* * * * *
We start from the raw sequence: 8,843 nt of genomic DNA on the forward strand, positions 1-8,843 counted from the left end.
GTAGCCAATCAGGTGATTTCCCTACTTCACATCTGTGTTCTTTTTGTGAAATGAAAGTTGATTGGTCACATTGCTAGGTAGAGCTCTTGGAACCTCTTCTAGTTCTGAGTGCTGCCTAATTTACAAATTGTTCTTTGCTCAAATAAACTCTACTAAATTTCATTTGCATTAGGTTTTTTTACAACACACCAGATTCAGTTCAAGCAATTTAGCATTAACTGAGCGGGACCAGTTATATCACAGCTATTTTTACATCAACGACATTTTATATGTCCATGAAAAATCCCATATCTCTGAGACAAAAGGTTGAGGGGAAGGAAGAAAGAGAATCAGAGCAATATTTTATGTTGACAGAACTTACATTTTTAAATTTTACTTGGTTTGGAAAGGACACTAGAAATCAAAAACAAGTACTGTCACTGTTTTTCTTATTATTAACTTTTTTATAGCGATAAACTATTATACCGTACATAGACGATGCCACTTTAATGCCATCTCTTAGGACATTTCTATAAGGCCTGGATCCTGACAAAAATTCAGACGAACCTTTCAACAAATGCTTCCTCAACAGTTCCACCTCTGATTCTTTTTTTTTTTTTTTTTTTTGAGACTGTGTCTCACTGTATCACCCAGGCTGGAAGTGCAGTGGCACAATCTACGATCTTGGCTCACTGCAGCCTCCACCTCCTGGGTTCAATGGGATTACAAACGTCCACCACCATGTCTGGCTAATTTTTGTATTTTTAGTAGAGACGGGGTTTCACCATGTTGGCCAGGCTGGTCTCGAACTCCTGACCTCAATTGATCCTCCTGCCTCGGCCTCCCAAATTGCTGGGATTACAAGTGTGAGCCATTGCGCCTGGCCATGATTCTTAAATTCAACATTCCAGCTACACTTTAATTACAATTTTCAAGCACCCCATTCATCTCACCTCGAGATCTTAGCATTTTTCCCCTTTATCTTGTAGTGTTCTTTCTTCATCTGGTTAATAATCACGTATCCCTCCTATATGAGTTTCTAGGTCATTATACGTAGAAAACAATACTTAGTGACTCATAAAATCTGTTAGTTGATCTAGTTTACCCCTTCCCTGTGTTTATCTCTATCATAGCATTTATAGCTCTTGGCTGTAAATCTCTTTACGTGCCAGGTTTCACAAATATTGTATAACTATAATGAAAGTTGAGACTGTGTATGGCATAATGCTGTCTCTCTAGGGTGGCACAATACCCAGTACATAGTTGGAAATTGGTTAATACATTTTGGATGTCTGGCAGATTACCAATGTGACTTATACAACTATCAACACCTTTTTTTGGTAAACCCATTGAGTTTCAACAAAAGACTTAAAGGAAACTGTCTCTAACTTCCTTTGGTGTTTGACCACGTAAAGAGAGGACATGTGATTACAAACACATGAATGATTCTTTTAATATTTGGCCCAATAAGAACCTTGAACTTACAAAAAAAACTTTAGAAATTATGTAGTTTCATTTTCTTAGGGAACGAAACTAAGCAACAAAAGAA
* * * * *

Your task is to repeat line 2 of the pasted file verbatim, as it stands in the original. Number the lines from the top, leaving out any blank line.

GTAGCCAATCAGGTGATTTCCCTACTTCACATCTGTGTTCTTTTTGTGAAATGAAAGTTGATTGGTCACATTGCTAGGTAGAGCTCTTGGAACCTCTTCTAGTTCTGAGTGCTGCCTAATTTACAAATTGTTCTTTGCTCAAATAAACTCTACTAAATTTCATTTGCATTAGGTTTTTTTACAACACACCAGATTCAGTTCAAGCAATTTAGCATTAACTGAGCGGGACCAGTTATATCACAGCTATTTTTACATCAACGACATTTTATATGTCCATGAAAAATCCCATATCTCTGAGACAAAAGGTTGAGGGGAAGGAAGAAAGAGAATCAGAGCAATATTTTATGTTGACAGAACTTACATTTTTAAATTTTACTTGGTTTGGAAAGGACACTAGAAATCAAAAACAAGTACTGTCACTGTTTTTCTTATTATTAACTTTTTTATAGCGATAAACTATTATACCGTACATAGACGATGCCACTTTAATGCCATCTCTTAGGACATTTCTATAAGGCCTGGATCCTGACAAAAATTCAGACGAACCTTTCAACAAATGCTTCCTCAACAGTTCCACCTCTGATTCTTTTTTTTTTTTTTTTTTTTGAGACTGTGTCTCACTGTATCACCCAGGCTGGAAGTGCAGTGGCACAATCTACGATCTTGGCTCACTGCAGCCTCCACCTCCTGGGTTCAATGGGATTACAAACGTCCACCACCATGTCTGGCTAATTTTTGTATTTTTAGTAGAGACGGGGTTTCACCATGTTGGCCAGGCTGGTCTCGAACTCCTGACCTCAATTGATCCTCCTGCCTCGGCCTCCCAAATTGCTGGGATTACAAGTGTGAGCCATTGCGCCTGGCCATGATTCTTAAATTCAACATTCCAGCTACACTTTAATTACAATTTTCAAGCACCCCATTCATCTCACCTCGAGATCTTAGCATTTTTCCCCTTTATCTTGTAGTGTTCTTTCTTCATCTGGTTAATAATCACGTATCCCTCCTATATGAGTTTCTAGGTCATTATACGTAGAAAACAATACTTAGTGACTCATAAAATCTGTTAGTTGATCTAGTTTACCCCTTCCCTGTGTTTATCTCTATCATAGCATTTATAGCTCTTGGCTGTAAATCTCTTTACGTGCCAGGTTTCACAAATATTGTATAACTATAATGAAAGTTGAGACTGTGTATGGCATAATGCTGTCTCTCTAGGGTGGCACAATACCCAGTACATAGTTGGAAATTGGTTAATACATTTTGGATGTCTGGCAGATTACCAATGTGACTTATACAACTATCAACACCTTTTTTTGGTAAACCCATTGAGTTTCAACAAAAGACTTAAAGGAAACTGTCTCTAACTTCCTTTGGTGTTTGACCACGTAAAGAGAGGACATGTGATTACAAACACATGAATGATTCTTTTAATATTTGGCCCAATAAGAACCTTGAACTTACAAAAAAAACTTTAGAAATTATGTAGTTTCATTTTCTTAGGGAACGAAACTAAGCAACAAAAGAA